California Dreaming

At Milken, Even Investors Aren’t Able to Sour the Mood

Bank executives develop a sudden bout of optimism.

Photographer: Patrick T. Fallon/Bloomberg

Add a lackluster reaction to big bank earnings, and first-quarter corporate profits in general, to the list of things that won't sap the optimism of Masters of the Universe.

In fact, they seem to be doubling down. Bank executives speaking on Monday at the annual Milken Institute Global Conference in Beverly Hills, California, were near universally optimistic about markets and the economy. The experience of just two weeks ago, when most of the banks reported better-than-expected earnings but still disappointed investors, doesn't seem to have diminished their positive outlook.

No Credit

Investors have turned negative on the big banks despite generally strong first-quarter results

Source: Bloomberg

Citigroup Inc. CEO Michael Corbat said that the recently enacted tax cuts had not yet worked their way through the economy, and that things were set to improve. Just a few weeks ago, he said that he thought escalating global tensions could bring down the market, which seemed shaky even if the economy was robust. 

But that skepticism at the Milken conference, which draws Wall Streeters, CEOs, politicians and policy wonks for a Californian Davos, was gone. JPMorgan Chase & Co.'s head of asset management, Mary Callahan Erdoes, also speaking at the conference, was firmly in the glass half-full camp. Economy? Never been better, she said. Central bank policy? No worries. Rising interest rates won't take back from the stimulus that the Federal Reserve has pushed into the market. Trade tension with China? Great, Erdoes said. It brings important issues to the forefront. "There's nothing written that expansions have to end," she said.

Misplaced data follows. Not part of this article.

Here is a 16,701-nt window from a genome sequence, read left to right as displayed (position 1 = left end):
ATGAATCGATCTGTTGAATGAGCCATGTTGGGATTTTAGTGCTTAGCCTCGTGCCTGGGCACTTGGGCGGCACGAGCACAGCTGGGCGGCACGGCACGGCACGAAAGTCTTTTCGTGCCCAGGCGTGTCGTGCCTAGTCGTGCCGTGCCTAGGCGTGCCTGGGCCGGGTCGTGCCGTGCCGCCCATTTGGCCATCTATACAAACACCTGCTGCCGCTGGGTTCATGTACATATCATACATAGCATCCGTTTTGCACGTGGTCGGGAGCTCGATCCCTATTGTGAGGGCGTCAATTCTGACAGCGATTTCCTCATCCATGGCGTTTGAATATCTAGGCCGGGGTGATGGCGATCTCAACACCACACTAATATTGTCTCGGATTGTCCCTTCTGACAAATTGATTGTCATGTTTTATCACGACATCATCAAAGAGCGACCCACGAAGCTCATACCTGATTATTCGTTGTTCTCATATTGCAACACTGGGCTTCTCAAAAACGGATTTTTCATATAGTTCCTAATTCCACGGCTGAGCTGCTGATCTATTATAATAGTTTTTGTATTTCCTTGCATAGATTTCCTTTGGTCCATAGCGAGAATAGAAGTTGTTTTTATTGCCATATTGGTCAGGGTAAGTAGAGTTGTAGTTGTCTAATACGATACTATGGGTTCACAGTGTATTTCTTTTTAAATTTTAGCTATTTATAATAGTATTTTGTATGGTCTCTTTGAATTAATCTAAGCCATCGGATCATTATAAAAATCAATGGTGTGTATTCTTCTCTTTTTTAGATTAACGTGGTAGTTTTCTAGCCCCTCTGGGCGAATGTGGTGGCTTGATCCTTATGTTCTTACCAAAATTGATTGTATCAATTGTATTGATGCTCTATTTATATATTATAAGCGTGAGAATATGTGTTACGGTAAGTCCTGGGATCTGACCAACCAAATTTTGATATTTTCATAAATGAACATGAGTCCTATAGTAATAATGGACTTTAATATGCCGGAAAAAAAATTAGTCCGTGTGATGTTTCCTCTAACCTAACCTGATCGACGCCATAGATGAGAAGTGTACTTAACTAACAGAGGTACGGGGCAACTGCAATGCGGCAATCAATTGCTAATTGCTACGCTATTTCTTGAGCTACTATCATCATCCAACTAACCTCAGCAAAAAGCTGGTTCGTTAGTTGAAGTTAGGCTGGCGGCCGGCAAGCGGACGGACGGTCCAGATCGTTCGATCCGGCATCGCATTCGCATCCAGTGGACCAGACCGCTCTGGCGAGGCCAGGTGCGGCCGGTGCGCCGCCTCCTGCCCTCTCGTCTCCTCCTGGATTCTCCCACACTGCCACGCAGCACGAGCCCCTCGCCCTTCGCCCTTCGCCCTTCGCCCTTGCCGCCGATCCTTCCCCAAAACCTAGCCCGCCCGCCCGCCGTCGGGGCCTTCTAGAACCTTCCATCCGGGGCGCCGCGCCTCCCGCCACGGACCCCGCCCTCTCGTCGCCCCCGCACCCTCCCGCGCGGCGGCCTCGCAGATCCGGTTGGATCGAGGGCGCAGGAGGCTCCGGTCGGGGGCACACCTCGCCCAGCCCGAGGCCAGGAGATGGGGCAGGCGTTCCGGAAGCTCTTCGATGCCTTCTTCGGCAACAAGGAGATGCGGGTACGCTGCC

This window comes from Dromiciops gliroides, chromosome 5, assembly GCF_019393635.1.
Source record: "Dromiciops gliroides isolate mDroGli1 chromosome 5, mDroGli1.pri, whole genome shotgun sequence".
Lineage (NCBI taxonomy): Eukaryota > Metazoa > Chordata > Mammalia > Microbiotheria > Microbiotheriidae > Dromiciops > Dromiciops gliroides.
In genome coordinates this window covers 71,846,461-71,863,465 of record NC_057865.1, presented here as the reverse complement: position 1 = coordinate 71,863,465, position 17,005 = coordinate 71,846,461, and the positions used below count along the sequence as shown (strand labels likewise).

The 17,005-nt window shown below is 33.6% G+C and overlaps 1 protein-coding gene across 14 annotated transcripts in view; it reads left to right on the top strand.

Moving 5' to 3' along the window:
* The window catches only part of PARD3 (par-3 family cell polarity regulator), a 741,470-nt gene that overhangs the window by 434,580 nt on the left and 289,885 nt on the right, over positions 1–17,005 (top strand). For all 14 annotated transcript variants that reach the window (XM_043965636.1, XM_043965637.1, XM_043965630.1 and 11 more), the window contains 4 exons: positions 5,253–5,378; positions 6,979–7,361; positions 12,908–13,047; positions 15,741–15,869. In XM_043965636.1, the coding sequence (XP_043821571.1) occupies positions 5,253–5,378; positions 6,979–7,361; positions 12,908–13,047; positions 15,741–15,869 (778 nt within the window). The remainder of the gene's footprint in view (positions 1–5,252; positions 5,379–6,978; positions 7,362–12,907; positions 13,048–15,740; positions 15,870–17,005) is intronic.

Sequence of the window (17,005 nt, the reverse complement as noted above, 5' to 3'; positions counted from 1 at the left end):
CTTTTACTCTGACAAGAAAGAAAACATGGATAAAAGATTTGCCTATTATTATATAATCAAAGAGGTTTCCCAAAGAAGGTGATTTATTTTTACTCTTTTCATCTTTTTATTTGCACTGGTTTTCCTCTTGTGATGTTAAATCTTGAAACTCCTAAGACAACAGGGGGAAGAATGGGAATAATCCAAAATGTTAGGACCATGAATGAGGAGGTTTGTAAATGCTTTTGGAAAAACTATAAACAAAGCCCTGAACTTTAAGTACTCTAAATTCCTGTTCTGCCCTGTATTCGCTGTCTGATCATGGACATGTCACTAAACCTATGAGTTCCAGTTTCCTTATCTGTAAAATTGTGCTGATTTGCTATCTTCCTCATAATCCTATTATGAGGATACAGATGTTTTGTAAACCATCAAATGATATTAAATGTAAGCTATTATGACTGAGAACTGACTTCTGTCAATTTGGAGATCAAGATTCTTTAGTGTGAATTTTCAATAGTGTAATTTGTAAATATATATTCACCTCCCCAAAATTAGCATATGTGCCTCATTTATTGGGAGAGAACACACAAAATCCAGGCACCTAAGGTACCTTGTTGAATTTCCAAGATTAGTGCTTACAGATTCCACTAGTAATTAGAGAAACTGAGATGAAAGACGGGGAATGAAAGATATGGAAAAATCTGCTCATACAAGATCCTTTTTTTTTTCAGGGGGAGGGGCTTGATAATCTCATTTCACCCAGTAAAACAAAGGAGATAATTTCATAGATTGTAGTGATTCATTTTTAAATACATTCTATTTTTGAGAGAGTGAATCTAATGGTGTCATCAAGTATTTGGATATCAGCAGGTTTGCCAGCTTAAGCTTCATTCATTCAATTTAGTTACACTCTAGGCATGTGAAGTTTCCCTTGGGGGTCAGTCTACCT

Long Winded

The current economic expansion is close to the longest since World War II

Source: Bloomberg, Haver Analytics, Renaissance Macro Research

David Solomon, Goldman Sachs Group Inc.'s CEO heir apparent, was slightly less optimistic, but not much. He said that both CEO and investor confidence were high, though he added that he did see some greed in markets. "There's places where people are further along the greed spectrum than the fear spectrum," Solomon said in an interview on Bloomberg Television from the conference. Still, he said he didn't see any sign of a recession coming anytime soon.

The optimism is at odds with the recent rockiness of the market. Indeed, even as executives waxed sanguine, the market was dropping again on Monday. No one seemed to notice, or barely mention, that 2018 has not been the best year for investors. Instead, Erdoes called it just a return to normal levels of volatility. She said investors should welcome it.

It's also a change in tone, at least in recent history, for conferences like Milken. Attendees might generally expect that optimism would be the default position at conferences that feature big egos and prominent trappings of success. But in the years after the financial crisis, even as the market was rising, bank executives were guardedly pessimistic. Nobody wanted to be the person who did not to see the next one coming. Investors didn't heed those cautionary tales, and markets marched higher.

Now the dynamic has flipped. It's investors and markets that seem skeptical, and it's the bank executives who are trying on rose-colored glasses. It's possible that the people who attend the Milken conference are those who have first benefited from tax cuts and the Trump administration’s regulatory pullback, and that as Corbat promised, the effects will soon ripple through the rest of the economy. But it could also be that 10 years after the financial crisis, the Masters of the Universe have regained their confidence in reading the market cosmos. Mere mortals should be excused for staying slightly more grounded.

This column does not necessarily reflect the opinion of Bloomberg LP and its owners.

    To contact the author of this story:
    Stephen Gandel in New York at sgandel2@bloomberg.net

    To contact the editor responsible for this story:
    Daniel Niemi at dniemi1@bloomberg.net

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